A Whirl of Activity in Palmerston North
Rik says his team cannot keep up with the extraordinary success of the social supermarket. There are currently 75 families and individuals enrolled for the service with bookings in place until well into 2024. “We could do more, but we don’t have the capacity or resource,” Rik says. The service differs from a foodbank as users choose their purchases based on their personal circumstances and preferences, and they make a financial contribution to offset the costs of the products selected. Users shop privately and with dignity as they select groceries from premises that resembles a regular supermarket.
Rik first saw the concept rolled out in Sydney some years ago and responded when the opportunity arose last year to roll out the venture in Palmerston North. In a deal negotiated with Foodstuffs, the shelves are stocked with a wide variety of products purchased at a discounted price. Registered users are allocated points depending on the number of people in the household they are supporting, and they make a financial contribution to offset the costs to PNMSS.
Rik says the feedback has been amazing. “People come in with big smiles. This is mana-enhancing for people as they don’t have to beg.” He admits to being proud of, and humbled by the success of the service that is equally popular with his staff, volunteers and the community using the service. Registered users typically call in once a month although large households may split their points allocations and visit twice a month depending on the volume of food required. Registration is a deliberately uncomplicated process. “Nothing drilling,” Rik says.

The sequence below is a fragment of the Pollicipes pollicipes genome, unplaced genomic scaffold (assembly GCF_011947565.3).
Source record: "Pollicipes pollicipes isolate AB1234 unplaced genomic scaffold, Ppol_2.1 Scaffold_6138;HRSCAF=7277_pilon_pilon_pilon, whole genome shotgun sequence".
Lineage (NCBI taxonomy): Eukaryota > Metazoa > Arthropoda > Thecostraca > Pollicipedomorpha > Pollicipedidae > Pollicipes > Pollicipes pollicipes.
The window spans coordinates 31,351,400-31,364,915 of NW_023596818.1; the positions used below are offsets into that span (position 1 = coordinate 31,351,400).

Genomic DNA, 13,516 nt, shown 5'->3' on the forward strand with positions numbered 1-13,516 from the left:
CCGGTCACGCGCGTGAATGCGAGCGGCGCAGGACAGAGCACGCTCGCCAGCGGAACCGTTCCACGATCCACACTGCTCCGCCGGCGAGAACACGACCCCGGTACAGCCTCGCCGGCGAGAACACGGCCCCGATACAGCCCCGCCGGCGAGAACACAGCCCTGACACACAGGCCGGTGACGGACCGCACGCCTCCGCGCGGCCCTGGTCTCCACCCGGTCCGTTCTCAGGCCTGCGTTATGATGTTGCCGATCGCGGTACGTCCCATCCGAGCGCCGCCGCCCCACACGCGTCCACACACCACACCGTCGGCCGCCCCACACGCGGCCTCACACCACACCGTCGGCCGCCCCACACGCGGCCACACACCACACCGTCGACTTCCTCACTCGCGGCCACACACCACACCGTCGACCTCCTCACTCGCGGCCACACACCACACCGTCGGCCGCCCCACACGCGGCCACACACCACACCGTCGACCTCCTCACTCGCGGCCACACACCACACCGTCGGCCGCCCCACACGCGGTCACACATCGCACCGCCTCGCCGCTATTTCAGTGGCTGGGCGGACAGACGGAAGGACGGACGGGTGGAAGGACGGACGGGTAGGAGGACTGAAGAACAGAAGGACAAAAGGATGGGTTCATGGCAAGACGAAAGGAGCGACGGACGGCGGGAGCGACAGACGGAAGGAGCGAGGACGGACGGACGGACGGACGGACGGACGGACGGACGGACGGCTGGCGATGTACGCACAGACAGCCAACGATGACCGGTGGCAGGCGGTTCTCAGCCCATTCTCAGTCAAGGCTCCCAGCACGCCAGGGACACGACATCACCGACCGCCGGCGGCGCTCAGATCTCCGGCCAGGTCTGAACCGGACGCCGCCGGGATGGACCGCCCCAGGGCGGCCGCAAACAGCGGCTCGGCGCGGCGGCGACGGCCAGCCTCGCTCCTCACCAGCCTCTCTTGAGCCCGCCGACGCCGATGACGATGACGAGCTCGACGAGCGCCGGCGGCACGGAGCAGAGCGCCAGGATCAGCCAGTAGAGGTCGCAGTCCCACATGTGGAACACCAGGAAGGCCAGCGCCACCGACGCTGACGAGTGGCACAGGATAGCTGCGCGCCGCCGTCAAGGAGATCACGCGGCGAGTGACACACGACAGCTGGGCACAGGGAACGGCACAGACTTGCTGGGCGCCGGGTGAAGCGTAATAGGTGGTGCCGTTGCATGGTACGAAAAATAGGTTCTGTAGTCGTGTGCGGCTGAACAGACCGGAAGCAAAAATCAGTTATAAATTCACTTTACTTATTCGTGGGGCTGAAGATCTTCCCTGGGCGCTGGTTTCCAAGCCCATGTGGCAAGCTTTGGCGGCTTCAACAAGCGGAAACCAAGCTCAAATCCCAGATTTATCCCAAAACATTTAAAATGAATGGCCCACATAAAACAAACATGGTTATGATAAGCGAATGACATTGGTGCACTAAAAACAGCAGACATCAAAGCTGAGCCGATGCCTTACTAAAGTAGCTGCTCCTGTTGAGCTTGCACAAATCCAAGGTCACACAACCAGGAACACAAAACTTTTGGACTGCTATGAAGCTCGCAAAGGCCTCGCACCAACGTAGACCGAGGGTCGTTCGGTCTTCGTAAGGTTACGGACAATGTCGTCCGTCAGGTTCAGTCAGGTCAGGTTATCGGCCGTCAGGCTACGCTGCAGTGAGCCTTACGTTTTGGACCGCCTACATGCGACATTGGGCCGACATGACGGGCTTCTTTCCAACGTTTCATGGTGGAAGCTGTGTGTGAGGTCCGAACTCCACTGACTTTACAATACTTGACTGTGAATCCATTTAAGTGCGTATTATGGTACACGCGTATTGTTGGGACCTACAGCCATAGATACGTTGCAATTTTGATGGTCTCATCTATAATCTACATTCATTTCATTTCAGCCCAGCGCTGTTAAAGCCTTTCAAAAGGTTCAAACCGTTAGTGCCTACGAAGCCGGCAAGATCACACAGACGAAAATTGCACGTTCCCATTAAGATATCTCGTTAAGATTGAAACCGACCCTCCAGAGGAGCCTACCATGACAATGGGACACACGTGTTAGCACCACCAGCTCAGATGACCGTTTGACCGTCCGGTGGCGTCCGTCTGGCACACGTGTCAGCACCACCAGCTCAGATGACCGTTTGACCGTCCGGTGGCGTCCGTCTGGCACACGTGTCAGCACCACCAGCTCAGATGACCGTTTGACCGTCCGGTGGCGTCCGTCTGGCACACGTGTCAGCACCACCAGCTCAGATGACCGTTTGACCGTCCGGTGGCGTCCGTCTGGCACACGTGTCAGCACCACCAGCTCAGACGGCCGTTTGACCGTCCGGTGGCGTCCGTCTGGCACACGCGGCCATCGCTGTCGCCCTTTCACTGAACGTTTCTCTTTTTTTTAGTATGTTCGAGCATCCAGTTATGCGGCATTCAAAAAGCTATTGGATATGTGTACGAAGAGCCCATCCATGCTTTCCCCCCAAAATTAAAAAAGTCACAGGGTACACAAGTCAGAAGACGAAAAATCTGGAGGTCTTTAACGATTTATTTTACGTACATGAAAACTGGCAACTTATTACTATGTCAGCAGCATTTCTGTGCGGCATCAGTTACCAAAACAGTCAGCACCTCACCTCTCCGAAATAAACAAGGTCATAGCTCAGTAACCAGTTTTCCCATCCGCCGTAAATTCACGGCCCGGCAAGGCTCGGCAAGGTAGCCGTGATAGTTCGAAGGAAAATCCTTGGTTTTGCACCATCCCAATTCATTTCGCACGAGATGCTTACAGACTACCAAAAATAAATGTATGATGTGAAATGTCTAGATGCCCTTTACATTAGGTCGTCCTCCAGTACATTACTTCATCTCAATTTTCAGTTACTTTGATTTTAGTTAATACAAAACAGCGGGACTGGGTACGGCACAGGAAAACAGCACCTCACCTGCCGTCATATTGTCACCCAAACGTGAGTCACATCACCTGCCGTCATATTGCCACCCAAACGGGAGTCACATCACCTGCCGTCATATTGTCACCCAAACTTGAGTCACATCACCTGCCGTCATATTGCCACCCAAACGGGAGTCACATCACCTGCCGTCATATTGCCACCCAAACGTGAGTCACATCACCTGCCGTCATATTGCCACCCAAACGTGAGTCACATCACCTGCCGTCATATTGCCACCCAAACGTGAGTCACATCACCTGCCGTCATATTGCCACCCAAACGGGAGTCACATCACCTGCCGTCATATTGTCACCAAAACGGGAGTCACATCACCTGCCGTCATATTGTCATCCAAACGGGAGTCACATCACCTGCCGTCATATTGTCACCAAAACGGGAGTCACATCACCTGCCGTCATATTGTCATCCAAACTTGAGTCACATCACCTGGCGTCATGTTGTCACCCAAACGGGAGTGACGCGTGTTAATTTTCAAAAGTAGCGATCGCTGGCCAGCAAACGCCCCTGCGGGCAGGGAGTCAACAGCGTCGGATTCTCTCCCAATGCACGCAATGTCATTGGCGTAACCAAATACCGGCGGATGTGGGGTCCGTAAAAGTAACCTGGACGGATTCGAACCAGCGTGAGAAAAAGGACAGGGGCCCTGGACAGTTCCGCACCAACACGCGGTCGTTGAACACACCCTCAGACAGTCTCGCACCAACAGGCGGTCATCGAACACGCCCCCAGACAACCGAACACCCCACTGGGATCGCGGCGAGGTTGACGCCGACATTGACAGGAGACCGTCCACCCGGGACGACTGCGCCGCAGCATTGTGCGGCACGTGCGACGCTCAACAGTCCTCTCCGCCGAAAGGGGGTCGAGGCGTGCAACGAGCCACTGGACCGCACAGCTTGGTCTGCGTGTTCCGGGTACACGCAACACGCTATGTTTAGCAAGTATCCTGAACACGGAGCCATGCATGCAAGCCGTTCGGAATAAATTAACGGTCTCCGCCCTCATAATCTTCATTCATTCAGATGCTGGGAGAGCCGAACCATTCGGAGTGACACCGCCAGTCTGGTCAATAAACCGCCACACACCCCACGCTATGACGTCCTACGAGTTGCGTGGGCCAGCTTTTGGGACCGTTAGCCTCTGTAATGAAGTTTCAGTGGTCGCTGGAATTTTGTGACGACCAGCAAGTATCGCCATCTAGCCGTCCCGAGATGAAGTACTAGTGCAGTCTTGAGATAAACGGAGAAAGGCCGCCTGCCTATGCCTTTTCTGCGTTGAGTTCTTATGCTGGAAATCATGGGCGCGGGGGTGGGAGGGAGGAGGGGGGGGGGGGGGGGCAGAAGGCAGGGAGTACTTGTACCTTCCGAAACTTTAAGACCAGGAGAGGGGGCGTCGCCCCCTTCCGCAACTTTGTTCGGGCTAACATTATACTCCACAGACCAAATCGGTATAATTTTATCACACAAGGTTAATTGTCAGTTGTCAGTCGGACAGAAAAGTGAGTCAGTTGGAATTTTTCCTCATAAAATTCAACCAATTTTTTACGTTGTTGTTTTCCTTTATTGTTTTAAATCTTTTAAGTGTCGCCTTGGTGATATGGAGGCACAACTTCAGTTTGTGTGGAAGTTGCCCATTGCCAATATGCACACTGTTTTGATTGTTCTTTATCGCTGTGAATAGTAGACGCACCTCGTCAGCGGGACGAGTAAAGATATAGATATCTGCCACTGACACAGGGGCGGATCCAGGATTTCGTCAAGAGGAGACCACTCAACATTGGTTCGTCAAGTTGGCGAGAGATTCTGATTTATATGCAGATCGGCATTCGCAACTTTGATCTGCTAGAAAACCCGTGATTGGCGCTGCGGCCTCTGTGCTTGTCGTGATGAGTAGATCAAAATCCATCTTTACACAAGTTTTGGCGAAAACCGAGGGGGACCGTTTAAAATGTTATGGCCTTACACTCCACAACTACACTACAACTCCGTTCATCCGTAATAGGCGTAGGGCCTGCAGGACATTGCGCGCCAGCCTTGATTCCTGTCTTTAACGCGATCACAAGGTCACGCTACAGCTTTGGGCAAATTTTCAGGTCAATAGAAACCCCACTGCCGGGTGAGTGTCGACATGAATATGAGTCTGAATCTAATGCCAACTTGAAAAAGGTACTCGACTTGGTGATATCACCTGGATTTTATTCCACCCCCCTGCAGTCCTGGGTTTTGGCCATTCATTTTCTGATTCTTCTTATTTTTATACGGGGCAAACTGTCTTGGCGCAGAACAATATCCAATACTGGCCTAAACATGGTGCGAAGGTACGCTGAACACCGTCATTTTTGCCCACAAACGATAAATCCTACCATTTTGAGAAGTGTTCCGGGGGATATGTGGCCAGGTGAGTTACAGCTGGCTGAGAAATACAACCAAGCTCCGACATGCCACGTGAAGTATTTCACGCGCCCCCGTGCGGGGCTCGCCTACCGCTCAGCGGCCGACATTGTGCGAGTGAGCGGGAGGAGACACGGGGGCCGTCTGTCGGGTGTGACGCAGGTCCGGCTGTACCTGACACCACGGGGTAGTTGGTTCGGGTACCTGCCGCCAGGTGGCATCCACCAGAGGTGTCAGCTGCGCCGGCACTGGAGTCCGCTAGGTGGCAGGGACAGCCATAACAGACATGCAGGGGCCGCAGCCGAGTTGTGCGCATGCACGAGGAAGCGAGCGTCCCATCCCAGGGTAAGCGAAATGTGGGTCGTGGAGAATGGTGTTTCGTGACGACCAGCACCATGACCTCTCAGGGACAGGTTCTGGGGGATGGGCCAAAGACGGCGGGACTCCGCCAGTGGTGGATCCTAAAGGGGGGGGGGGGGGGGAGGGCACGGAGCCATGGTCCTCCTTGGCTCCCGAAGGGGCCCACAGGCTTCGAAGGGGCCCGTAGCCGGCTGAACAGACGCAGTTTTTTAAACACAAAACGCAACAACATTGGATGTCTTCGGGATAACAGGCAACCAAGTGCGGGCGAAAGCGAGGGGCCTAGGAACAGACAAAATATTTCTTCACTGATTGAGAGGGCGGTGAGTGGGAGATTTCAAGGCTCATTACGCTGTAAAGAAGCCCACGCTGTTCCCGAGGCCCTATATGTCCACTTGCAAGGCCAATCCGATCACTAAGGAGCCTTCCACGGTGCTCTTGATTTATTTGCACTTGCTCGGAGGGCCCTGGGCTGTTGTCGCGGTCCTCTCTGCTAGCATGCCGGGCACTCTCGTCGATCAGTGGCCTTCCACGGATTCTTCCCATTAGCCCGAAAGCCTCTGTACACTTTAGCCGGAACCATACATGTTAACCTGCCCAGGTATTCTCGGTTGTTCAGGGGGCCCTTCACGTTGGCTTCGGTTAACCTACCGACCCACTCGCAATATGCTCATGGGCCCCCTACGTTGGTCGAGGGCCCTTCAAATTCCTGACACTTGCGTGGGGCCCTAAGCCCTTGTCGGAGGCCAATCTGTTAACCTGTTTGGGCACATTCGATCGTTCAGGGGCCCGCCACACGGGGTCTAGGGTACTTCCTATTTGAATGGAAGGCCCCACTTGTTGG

Rik says they are seeing many new clients who are different to the people who depend on foodbank services. “We are seeing a move away from families who live on benefits. We are seeing working families and 90 percent are new clients. The cost-of-living crisis is hurting everyone.” A ‘recipe club’ initiative is popular and helps with meal planning as ingredients for a meal and a recipe are provided in exchange for points.
Beyond the social supermarket, a kai box is available for anyone passing and payment is by koha. “Some people give our staff a hug, someone else might offer to vacuum the floor or clean the toilet. We don’t allocate the food that is available in the kai box. People just pick what they want, and others bring contributions. People using the service are also supporting the service.”
In the whanau room, food is available for everyone visiting. Many people arrive with food to share, including social supermarket users who want to show their gratitude by contributing to others.
Now that the social supermarket is operating so successfully, Rik is eyeing new initiatives although he concedes his team might benefit from a break. “Its been a bit of a tornado since I arrived. My excitement comes from setting something up. Once it’s up and running, I look for something new.”